May Prinsep as Christabel, 1866

DP301762 (1)


V0027589 May Prinsep. Photograph by Julia Margaret Cameron. Credit: Wellcome Library, London. Wellcome Images May Prinsep. Photograph by Julia Margaret Cameron. Published: - Copyrighted work available under Creative Commons Attribution only licence CC BY 4.0


by Julia Margaret Cameron, albumen print on gold-edged cabinet, 1866

Mary Emily (‘May’) Prinsep (1853-1931) as Christabel by Julia Margaret Cameron, 1866

On this photo May was just thirteen years old, yet she looks wise beyond her years.

photo 1:

Albumen silver print from glass negative, MET Museum

photo 2:

Albumen print, arch-topped, on a gilt-ruled Colnaghi mount, signed, titled, and annotated ‘from life’ in ink and with the Colnaghi blindstamp on the mount, Sotheby’s

photo 3:

Wellcome Trust Library

photo 4:

National Media Museum (Cameron compiled this album in 1869 for her son, Hardinge Hay Cameron. It contains 112 miniature prints of her larger works – portraits of famous men, fair women, literary scenes and religious images).

photo 5:

Albumen print on gold-edged cabinet. National Portrait Gallery.


 “Yea, she doth smile, and she doth weep,
Like a youthful hermitess,
Beauteous in a wilderness.”

Samuel Taylor Coleridge

Coleridge’s unfinished poem “Christabel” (1816) tells the story of a young woman debased by sorcery. A dark poem, full of rolling fog and lesbian innuendo, “Christabel” was the kind of tale that appealed to the Victorian palate–a soup of sexual transgression and moral repair. Cameron rarely made portraits of women; rather, when she photographed them, they appeared as representations of some biblical, mythological, or literary figure. Cameron’s niece, May Prinsep, who would later marry Hallam Tennyson, son of the poet laureate, appears here as the ethereal Christabel before her corruption. Cameron’s long exposure time and distinct soft-focus technique lend the work its idealizing gravitas even while, paradoxically, intensifying the realistic presence of the individual before the lens. For all her “high art” aspirations, Cameron was always quick to note that her images were “from life.”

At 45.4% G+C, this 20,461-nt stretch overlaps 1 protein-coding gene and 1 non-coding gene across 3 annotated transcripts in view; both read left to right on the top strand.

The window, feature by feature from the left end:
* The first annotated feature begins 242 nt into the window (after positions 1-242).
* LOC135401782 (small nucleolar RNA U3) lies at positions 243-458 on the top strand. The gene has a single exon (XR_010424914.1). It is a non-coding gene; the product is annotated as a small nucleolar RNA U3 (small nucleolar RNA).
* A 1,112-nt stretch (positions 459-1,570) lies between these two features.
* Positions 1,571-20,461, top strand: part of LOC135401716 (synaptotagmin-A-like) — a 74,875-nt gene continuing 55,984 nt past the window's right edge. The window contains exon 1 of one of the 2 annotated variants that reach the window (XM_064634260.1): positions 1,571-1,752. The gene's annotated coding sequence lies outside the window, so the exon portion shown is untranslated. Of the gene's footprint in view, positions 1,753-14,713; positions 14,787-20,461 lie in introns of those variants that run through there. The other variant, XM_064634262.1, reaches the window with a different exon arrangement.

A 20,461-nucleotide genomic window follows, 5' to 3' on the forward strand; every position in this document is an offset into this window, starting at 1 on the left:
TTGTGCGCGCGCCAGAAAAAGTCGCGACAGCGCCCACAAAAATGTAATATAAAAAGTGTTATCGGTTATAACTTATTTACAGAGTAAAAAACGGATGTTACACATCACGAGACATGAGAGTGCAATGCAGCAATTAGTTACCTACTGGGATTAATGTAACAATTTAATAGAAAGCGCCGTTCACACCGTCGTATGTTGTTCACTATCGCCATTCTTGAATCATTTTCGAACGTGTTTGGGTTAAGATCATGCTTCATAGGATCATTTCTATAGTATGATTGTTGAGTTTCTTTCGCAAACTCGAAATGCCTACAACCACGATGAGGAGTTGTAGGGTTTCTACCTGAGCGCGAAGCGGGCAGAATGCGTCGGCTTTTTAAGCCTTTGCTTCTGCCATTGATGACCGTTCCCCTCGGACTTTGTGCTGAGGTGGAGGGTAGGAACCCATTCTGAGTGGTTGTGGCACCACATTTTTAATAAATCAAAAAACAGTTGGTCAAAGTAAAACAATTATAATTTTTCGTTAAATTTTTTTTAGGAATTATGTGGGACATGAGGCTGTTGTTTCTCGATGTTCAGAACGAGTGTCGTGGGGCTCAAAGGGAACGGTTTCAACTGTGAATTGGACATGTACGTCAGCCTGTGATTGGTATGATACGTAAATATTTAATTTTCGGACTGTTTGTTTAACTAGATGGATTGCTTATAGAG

Julian Cox and Colin Ford, Julia Margaret Cameron: The Complete Photographs (The J. Paul Getty Museum, 2003), 302 and 396

Colin Ford, The Cameron Collection: An Album of Photographs by Julia Margaret Cameron Presented to Sir John Herschel (The National Portrait Gallery, London, 1975), pl. 67, pg. 90

Sylvia Wolf, et al, Julia Margaret Cameron’s Women (The Art Institute of Chicago, 1998, pls. 21 and 56

Mike Weaver, Julia Margaret Cameron, 1915-1879 (John Hansard Gallery, The University, Southampton, 1984), I.37, p. 48

Julia Margaret Cameron: An Album (Lunn Gallery/Graphics International Ltd., 1975), pl. 45


source: Metropolitan Museum of ArtSotheby’s, Wellcome Trust, National Media MuseumNational Portrait Gallery


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